HPE Miami 2022 Healthcare Services Investing: Disruption and Dispersion

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Overview


The kick-off session of HPE Miami 2022 focused on the latest trends causing the most disruption in healthcare investing and forecasted what the healthcare investing landscape could look like moving forward. Ira Coleman, McDermott Partner & Chair, moderated the panel featuring insights from:

  • Alex Albert, Founding Partner, Patient Square Capital
  • Alex Carles, Managing Partner & Co-President, Wellspring Capital Management
  • Paige Daly, Partner, Harvest Partners
  • Jeremy Gelber, Senior Managing Director, Centerbridge Partners
  • Curtis Lane, Founder, WindRose Health Investors & Founding Partner, MTS Health Partners

In Depth


Top takeaways from the panel included:

1. Burnout, staffing shortages and inflation are creating continued pressure. The threat of employees leaving the workforce should be a top-of-mind concern for investors, Alex Carles noted. “We’ve never seen a greater need for really sophisticated human resources performance to both recruit talented individuals and also to manage through this compression.”

2. Private equity sponsors are uniquely positioned to offer support and leadership around talent management issues. “During the pandemic, a lot of us built up some muscles around employee support networks, really trying to think about ways that we could make sure that we were building companies that people were excited to say they worked at and that they were proud of,” Paige Daly said. “One of the things that we think about a lot on the private equity side is how we can use our lens looking across companies to share capabilities, strengths and innovations.”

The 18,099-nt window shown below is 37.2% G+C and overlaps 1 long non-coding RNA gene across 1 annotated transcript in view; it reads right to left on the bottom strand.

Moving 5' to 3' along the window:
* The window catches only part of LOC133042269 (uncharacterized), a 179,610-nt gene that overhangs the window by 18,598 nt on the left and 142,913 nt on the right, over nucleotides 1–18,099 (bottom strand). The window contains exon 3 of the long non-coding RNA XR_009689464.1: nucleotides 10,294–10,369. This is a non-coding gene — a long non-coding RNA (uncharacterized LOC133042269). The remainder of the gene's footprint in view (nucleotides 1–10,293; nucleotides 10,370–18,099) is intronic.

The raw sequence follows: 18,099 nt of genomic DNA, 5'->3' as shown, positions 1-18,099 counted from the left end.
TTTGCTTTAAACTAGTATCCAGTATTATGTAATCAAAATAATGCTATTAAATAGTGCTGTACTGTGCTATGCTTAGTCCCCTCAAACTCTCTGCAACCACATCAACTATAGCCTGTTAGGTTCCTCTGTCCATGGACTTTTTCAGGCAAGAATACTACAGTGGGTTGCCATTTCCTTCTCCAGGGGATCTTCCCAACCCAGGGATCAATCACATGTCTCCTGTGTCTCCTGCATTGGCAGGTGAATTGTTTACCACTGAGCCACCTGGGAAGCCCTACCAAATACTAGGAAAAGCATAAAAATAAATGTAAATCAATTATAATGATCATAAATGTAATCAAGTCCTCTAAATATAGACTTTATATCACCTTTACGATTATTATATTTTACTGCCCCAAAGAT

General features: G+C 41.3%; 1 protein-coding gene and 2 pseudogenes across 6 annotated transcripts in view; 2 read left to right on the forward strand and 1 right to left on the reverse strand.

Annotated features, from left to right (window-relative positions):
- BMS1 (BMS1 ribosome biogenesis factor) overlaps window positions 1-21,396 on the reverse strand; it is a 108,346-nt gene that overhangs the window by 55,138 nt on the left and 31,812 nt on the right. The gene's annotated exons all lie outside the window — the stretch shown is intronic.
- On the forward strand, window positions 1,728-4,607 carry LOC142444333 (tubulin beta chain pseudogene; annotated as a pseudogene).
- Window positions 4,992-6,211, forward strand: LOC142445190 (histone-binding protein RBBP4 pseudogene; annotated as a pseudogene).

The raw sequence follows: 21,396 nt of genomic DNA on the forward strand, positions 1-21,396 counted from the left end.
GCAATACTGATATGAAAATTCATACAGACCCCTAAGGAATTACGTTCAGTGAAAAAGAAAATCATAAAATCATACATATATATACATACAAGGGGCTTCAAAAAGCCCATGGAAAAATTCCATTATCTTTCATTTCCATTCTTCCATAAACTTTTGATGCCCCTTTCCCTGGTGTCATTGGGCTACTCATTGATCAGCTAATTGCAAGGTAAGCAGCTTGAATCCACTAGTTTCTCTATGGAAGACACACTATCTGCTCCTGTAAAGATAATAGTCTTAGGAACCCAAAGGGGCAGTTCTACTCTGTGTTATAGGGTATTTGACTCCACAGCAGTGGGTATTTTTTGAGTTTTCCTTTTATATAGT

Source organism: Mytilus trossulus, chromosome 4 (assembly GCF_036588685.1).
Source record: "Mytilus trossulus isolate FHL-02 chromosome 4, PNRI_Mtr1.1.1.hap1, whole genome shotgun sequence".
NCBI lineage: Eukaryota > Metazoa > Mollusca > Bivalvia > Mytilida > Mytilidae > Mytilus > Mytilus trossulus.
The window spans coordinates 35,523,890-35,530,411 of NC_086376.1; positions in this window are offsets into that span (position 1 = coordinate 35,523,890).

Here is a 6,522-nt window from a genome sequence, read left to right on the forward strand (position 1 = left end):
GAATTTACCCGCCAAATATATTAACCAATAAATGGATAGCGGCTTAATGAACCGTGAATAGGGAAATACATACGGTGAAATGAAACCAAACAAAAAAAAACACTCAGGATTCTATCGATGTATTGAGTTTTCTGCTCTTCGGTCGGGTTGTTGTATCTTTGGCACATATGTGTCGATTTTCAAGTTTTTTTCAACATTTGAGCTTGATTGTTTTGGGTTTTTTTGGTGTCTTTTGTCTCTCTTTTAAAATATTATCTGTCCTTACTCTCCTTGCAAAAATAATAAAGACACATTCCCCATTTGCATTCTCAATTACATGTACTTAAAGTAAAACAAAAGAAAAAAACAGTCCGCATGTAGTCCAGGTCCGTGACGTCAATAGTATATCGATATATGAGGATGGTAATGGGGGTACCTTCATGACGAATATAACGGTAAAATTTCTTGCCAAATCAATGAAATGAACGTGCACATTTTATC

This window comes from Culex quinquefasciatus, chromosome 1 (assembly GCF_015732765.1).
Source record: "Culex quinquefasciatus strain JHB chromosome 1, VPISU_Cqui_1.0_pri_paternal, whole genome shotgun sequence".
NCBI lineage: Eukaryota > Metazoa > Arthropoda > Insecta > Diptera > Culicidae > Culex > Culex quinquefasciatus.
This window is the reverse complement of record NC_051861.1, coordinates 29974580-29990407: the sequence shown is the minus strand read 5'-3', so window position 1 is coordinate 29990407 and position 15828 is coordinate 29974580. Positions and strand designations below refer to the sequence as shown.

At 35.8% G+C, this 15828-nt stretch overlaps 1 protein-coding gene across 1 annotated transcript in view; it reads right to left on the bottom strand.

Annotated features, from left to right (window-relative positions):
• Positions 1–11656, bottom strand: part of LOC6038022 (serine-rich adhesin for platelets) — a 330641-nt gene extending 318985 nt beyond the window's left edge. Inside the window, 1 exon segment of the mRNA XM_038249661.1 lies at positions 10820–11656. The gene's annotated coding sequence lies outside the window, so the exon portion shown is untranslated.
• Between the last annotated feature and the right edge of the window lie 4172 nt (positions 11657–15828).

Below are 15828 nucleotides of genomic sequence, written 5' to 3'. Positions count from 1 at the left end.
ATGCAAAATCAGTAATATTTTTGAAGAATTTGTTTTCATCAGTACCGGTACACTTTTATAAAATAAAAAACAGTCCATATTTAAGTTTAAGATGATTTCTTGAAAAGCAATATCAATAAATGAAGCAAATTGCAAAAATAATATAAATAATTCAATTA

3. Participating in companies that are making a meaningful difference in patients’ lives is increasingly important. “There’s an incredible war for talent, and at every level we’re seeing not just challenges with compensation, but a real demand to be part of something that’s having an impact,” Alex Albert said. “As private equity healthcare investors, we do this because we think we can improve patient lives.” The adoption of remote work arrangements during the COVID-19 pandemic has facilitated this focus on impact,” he said. Five years ago, having a management team located in different offices might have signaled instability, but today’s more flexible work arrangements can help gather the best talent available with a strong focus on mission.

4. The robust pace of healthcare investing activity seems set to continue through 2022, even amid current geopolitical uncertainty. “The good news for us is that healthcare is always there and it is always changing,” Curtis Lane said. “There are always transactions to do—to build out a portfolio company, to add to a portfolio, to sell out a portfolio. That’s always going to be there, particularly with the amount of capital that’s behind the industry.” While appetite for transactions remains strong, there is some question regarding pricing trends, Lane said. The market has shifted in the past three to six months, Daly agreed, resulting in a greater emphasis on business model fundamentals and likely a reversion to more traditional ways of valuing businesses. “That’s a big change that’s going to create business model shakeout and opportunities on the investment side,” she said.

5. As healthcare services companies consider going public, management teams must be realistic about the related operating challenges. Many healthcare companies that went public between 2019 and 2021 haven’t performed as well as expected, Jeremy Gelber said. “A lot of them just didn’t remember that you actually have to be able to forecast your business in a granular or quarterly way, and hit your numbers or exceed your numbers,” he said. “That takes a lot of infrastructure and it takes the right, predictable business model.” A management team may be highly talented and producing well, but operating effectively as a public company requires an additional core skillset.

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